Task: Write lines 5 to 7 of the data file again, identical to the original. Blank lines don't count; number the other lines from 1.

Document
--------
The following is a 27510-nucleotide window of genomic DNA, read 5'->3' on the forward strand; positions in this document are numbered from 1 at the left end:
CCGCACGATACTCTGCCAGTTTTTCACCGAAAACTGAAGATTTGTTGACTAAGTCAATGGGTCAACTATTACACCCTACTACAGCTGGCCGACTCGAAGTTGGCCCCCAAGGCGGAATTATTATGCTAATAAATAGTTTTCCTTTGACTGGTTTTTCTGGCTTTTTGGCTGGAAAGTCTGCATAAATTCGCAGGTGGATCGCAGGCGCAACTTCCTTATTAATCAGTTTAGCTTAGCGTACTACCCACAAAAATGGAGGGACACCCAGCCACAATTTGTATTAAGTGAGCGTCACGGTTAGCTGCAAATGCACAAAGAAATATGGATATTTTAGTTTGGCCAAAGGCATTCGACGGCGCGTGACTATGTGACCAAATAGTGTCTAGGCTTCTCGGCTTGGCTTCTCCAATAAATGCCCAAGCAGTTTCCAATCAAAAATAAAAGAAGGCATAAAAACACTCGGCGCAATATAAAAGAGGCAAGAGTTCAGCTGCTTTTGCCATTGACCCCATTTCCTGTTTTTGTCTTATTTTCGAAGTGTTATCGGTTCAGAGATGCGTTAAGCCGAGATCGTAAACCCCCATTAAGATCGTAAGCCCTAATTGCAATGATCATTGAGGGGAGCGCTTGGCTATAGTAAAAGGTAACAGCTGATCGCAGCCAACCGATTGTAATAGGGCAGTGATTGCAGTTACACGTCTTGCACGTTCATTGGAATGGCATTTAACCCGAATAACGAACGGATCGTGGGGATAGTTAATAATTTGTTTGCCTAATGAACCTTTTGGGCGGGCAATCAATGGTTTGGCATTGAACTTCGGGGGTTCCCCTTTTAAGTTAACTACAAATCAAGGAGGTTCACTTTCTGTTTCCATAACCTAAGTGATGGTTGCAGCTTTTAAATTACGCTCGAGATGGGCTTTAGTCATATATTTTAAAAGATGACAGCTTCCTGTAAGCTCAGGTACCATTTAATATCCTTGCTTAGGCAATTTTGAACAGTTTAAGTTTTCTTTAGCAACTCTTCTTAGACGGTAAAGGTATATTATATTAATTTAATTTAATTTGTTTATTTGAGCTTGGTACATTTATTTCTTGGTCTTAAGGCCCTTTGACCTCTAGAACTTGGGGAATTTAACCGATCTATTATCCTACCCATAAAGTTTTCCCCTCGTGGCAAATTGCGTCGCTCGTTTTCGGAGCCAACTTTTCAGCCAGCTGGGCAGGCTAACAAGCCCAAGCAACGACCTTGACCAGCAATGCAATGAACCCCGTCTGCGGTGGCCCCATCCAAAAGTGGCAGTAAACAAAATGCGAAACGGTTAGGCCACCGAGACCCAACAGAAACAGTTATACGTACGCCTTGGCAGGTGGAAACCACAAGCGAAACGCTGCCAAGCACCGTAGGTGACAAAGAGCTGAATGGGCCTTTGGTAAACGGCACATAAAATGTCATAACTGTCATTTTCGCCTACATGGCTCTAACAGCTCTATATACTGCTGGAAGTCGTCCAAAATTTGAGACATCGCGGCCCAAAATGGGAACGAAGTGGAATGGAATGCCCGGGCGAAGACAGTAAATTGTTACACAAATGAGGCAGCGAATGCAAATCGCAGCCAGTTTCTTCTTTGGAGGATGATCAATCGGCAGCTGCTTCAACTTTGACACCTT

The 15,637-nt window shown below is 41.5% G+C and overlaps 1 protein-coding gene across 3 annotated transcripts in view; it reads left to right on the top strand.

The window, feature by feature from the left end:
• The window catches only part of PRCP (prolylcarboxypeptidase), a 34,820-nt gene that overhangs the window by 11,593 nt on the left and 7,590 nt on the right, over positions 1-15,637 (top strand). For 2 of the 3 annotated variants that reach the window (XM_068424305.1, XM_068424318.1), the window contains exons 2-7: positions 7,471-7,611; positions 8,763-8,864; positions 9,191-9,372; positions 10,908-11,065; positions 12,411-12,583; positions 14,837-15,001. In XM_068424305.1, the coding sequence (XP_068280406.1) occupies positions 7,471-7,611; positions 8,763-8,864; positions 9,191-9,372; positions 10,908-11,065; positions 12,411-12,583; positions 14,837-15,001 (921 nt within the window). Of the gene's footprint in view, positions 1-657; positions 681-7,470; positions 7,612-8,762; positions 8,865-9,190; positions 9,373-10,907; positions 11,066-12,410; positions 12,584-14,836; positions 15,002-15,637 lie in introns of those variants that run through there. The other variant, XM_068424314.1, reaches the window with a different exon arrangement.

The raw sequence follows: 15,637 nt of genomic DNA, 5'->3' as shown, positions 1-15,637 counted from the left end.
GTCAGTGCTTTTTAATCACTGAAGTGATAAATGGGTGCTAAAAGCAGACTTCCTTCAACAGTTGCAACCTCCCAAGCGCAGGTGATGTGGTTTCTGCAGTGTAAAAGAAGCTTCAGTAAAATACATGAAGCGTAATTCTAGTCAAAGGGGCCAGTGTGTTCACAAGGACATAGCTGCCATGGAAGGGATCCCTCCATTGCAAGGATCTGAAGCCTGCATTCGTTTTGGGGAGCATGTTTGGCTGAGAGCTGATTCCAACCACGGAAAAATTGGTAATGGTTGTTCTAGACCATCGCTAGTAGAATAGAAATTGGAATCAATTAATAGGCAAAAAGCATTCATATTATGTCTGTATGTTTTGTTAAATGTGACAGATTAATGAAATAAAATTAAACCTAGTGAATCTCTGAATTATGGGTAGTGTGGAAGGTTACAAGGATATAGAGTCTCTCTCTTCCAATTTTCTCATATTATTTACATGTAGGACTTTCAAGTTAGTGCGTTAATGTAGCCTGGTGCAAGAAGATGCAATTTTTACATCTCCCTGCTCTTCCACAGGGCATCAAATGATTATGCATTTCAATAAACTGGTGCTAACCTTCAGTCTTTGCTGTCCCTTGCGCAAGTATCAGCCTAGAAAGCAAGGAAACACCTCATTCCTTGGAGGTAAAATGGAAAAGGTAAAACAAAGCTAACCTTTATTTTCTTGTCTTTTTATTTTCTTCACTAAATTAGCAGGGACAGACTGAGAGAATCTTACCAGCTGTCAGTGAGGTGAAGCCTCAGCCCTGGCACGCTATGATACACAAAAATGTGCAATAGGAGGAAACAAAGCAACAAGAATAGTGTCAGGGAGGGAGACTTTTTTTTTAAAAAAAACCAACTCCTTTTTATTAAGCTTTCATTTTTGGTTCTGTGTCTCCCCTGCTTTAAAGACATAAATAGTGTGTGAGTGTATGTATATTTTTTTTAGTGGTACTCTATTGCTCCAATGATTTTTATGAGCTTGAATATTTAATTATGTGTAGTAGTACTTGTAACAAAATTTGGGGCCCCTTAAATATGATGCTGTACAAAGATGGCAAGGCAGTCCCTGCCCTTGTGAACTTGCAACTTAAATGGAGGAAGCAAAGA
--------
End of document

• The window catches only part of PRCP (prolylcarboxypeptidase), a 34,820-nt gene that overhangs the window by 11,593 nt on the left and 7,590 nt on the right, over positions 1-15,637 (top strand). For 2 of the 3 annotated variants that reach the window (XM_068424305.1, XM_068424318.1), the window contains exons 2-7: positions 7,471-7,611; positions 8,763-8,864; positions 9,191-9,372; positions 10,908-11,065; positions 12,411-12,583; positions 14,837-15,001. In XM_068424305.1, the coding sequence (XP_068280406.1) occupies positions 7,471-7,611; positions 8,763-8,864; positions 9,191-9,372; positions 10,908-11,065; positions 12,411-12,583; positions 14,837-15,001 (921 nt within the window). Of the gene's footprint in view, positions 1-657; positions 681-7,470; positions 7,612-8,762; positions 8,865-9,190; positions 9,373-10,907; positions 11,066-12,410; positions 12,584-14,836; positions 15,002-15,637 lie in introns of those variants that run through there. The other variant, XM_068424314.1, reaches the window with a different exon arrangement.

The raw sequence follows: 15,637 nt of genomic DNA, 5'->3' as shown, positions 1-15,637 counted from the left end.
GTCAGTGCTTTTTAATCACTGAAGTGATAAATGGGTGCTAAAAGCAGACTTCCTTCAACAGTTGCAACCTCCCAAGCGCAGGTGATGTGGTTTCTGCAGTGTAAAAGAAGCTTCAGTAAAATACATGAAGCGTAATTCTAGTCAAAGGGGCCAGTGTGTTCACAAGGACATAGCTGCCATGGAAGGGATCCCTCCATTGCAAGGATCTGAAGCCTGCATTCGTTTTGGGGAGCATGTTTGGCTGAGAGCTGATTCCAACCACGGAAAAATTGGTAATGGTTGTTCTAGACCATCGCTAGTAGAATAGAAATTGGAATCAATTAATAGGCAAAAAGCATTCATATTATGTCTGTATGTTTTGTTAAATGTGACAGATTAATGAAATAAAATTAAACCTAGTGAATCTCTGAATTATGGGTAGTGTGGAAGGTTACAAGGATATAGAGTCTCTCTCTTCCAATTTTCTCATATTATTTACATGTAGGACTTTCAAGTTAGTGCGTTAATGTAGCCTGGTGCAAGAAGATGCAATTTTTACATCTCCCTGCTCTTCCACAGGGCATCAAATGATTATGCATTTCAATAAACTGGTGCTAACCTTCAGTCTTTGCTGTCCCTTGCGCAAGTATCAGCCTAGAAAGCAAGGAAACACCTCATTCCTTGGAGGTAAAATGGAAAAGGTAAAACAAAGCTAACCTTTATTTTCTTGTCTTTTTATTTTCTTCACTAAATTAGCAGGGACAGACTGAGAGAATCTTACCAGCTGTCAGTGAGGTGAAGCCTCAGCCCTGGCACGCTATGATACACAAAAATGTGCAATAGGAGGAAACAAAGCAACAAGAATAGTGTCAGGGAGGGAGACTTTTTTTTTAAAAAAAACCAACTCCTTTTTATTAAGCTTTCATTTTTGGTTCTGTGTCTCCCCTGCTTTAAAGACATAAATAGTGTGTGAGTGTATGTATATTTTTTTTAGTGGTACTCTATTGCTCCAATGATTTTTATGAGCTTGAATATTTAATTATGTGTAGTAGTACTTGTAACAAAATTTGGGGCCCCTTAAATATGATGCTGTACAAAGATGGCAAGGCAGTCCCTGCCCTTGTGAACTTGCAACTTAAATGGAGGAAGCAAAGA